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Open accessJournal ArticleDOI: 10.3390/MICROORGANISMS9030524

Biases in Viral Metagenomics-Based Detection, Cataloguing and Quantification of Bacteriophage Genomes in Human Faeces, a Review

04 Mar 2021-Vol. 9, Iss: 3, pp 524
Abstract: The human gut is colonised by a vast array of microbes that include bacteria, viruses, fungi, and archaea. While interest in these microbial entities has largely focused on the bacterial constituents, recently the viral component has attracted more attention. Metagenomic advances, compared to classical isolation procedures, have greatly enhanced our understanding of the composition, diversity, and function of viruses in the human microbiome (virome). We highlight that viral extraction methodologies are crucial in terms of identifying and characterising communities of viruses infecting eukaryotes and bacteria. Different viral extraction protocols, including those used in some of the most significant human virome publications to date, have introduced biases affecting their a overall conclusions. It is important that protocol variations should be clearly highlighted across studies, with the ultimate goal of identifying and acknowledging biases associated with different protocols and, perhaps, the generation of an unbiased and standardised method for examining this portion of the human microbiome.

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Topics: Human virome (66%), Viral metagenomics (61%), Metagenomics (55%) ... show more
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5 results found


Journal ArticleDOI: 10.1038/S41579-021-00602-Y
Abstract: We commonly acknowledge that bacterial viruses (phages) shape the composition and evolution of bacterial communities in nature and therefore have important roles in ecosystem functioning. This view stems from studies in the 1990s to the first decade of the twenty-first century that revealed high viral abundance, high viral diversity and virus-induced microbial death in aquatic ecosystems as well as an association between collapses in bacterial density and peaks in phage abundance. The recent surge in metagenomic analyses has provided deeper insight into the abundance, genomic diversity and spatio-temporal dynamics of phages in a wide variety of ecosystems, ranging from deep oceans to soil and the mammalian digestive tract. However, the causes and consequences of variations in phage community compositions remain poorly understood. In this Review, we explore current knowledge of the composition and evolution of phage communities, as well as their roles in controlling the population and evolutionary dynamics of bacterial communities. We discuss the need for greater ecological realism in laboratory studies to capture the complexity of microbial communities that thrive in natural environments.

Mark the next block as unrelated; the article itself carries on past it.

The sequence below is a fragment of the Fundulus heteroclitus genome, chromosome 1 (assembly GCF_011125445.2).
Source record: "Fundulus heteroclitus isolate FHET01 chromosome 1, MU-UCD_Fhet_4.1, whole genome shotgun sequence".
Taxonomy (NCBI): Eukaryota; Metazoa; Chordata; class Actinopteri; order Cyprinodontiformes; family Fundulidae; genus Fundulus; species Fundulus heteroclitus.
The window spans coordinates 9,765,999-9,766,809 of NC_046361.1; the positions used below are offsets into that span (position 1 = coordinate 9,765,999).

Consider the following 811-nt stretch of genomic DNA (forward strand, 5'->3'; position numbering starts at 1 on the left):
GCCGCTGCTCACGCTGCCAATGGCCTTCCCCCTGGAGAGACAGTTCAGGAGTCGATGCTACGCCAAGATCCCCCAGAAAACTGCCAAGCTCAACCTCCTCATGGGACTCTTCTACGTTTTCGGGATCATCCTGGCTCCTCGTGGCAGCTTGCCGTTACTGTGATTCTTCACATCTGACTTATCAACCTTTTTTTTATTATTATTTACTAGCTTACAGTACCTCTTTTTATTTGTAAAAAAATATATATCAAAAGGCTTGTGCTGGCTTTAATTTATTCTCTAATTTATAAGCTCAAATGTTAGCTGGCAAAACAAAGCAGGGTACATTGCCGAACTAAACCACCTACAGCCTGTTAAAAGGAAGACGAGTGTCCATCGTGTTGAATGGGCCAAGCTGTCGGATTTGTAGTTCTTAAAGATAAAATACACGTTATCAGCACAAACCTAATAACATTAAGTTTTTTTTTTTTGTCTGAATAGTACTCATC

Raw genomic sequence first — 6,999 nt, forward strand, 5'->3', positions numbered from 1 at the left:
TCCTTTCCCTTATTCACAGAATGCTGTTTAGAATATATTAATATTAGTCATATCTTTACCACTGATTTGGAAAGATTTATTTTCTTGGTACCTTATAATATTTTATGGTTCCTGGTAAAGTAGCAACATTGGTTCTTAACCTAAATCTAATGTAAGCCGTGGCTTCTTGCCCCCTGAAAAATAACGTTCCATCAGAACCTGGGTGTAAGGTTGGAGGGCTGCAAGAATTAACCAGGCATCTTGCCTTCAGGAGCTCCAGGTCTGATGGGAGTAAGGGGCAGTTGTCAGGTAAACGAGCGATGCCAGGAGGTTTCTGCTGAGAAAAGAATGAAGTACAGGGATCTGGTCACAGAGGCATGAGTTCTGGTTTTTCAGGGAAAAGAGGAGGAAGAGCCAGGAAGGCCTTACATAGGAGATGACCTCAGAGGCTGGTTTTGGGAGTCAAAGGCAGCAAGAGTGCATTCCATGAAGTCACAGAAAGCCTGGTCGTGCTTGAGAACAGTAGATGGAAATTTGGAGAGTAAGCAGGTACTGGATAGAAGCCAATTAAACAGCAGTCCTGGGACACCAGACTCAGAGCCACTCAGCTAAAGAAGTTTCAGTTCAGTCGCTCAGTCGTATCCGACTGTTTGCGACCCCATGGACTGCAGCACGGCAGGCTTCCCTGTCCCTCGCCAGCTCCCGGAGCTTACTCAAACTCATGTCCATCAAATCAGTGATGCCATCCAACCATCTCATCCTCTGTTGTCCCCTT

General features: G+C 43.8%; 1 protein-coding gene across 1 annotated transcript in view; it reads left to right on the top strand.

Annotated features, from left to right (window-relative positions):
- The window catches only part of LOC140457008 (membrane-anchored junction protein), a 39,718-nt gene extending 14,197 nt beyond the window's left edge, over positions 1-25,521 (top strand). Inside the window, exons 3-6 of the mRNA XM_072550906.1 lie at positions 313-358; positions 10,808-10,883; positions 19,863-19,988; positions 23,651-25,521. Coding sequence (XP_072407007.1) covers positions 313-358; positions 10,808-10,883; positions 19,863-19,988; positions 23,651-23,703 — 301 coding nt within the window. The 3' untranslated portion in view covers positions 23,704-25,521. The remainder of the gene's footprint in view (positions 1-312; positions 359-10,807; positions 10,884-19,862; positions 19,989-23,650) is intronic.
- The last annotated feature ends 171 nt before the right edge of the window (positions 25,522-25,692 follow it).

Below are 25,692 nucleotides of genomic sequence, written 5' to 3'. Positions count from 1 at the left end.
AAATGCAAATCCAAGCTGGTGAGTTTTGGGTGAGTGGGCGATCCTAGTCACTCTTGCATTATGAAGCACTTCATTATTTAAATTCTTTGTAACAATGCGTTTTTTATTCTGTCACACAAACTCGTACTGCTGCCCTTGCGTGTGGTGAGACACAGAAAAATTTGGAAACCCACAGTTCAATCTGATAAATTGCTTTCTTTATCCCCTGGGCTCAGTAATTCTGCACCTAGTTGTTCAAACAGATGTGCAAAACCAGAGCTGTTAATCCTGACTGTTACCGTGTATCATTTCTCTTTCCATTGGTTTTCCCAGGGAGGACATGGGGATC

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Topics: Bacterial virus (60%), Population (51%)

3 Citations


Open accessPosted ContentDOI: 10.21203/RS.3.RS-803286/V1
01 Sep 2021-
Abstract: In this study we report the first comprehensive metagenomic analysis of the prokaryotic and eukaryotic virome occupying luminal and mucosa-associated habitats along the entire length of the gastrointestinal tract (GIT) in two animal species, the domestic pig and rhesus macaque. The highest loads and diversity of bacteriophages are found in the lumen of the large intestine in both mammals. Mucosal samples contain much lower viral loads but a higher proportion of eukaryotic viruses. Parenchymal organs contained significant amounts of bacteriophages of gut origin, in addition to some eukaryotic viruses. GIT virome composition is both region- and species-specific with a strong separation between upper and lower gut. Nonetheless, certain viral and phage species are found ubiquitously from the oral cavity to the distal colon. Correlations between individual phages and their potential microbial hosts in the GIT are overwhelmingly positive, which confirms earlier concepts of the temperate-like life cycles of the majority of gut phages and a prevalence of the “piggyback-the-winner” ecological dynamics.

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Topics: Gastrointestinal tract (57%)

1 Citations


Journal ArticleDOI: 10.1016/J.COVIRO.2021.05.008
Sean Benler1, Eugene V. Koonin1Institutions (1)
Abstract: Metagenomics and metatranscriptomics have become the principal approaches for discovery of novel bacteriophages and preliminary characterization of their ecology and biology. Metagenomic sequencing dramatically expanded the known diversity of tailed and non-tailed phages with double-stranded DNA genomes and those with single-stranded DNA genomes, whereas metatranscriptomics led to the discovery of thousands of new single-stranded RNA phages. Apart from expanding phage diversity, metagenomics studies discover major novel groups of phages with unique features of genome organization, expression strategy and virus-host interaction, such as the putative order 'crAssvirales', which includes the most abundant human-associated viruses. The continued success of metagenomics hinges on the combination of the most powerful computational methods for phage genome assembly and analysis including harnessing CRISPR spacers for the discovery of novel phages and host assignment. Together, these approaches could make a comprehensive characterization of the earth phageome a realistic goal.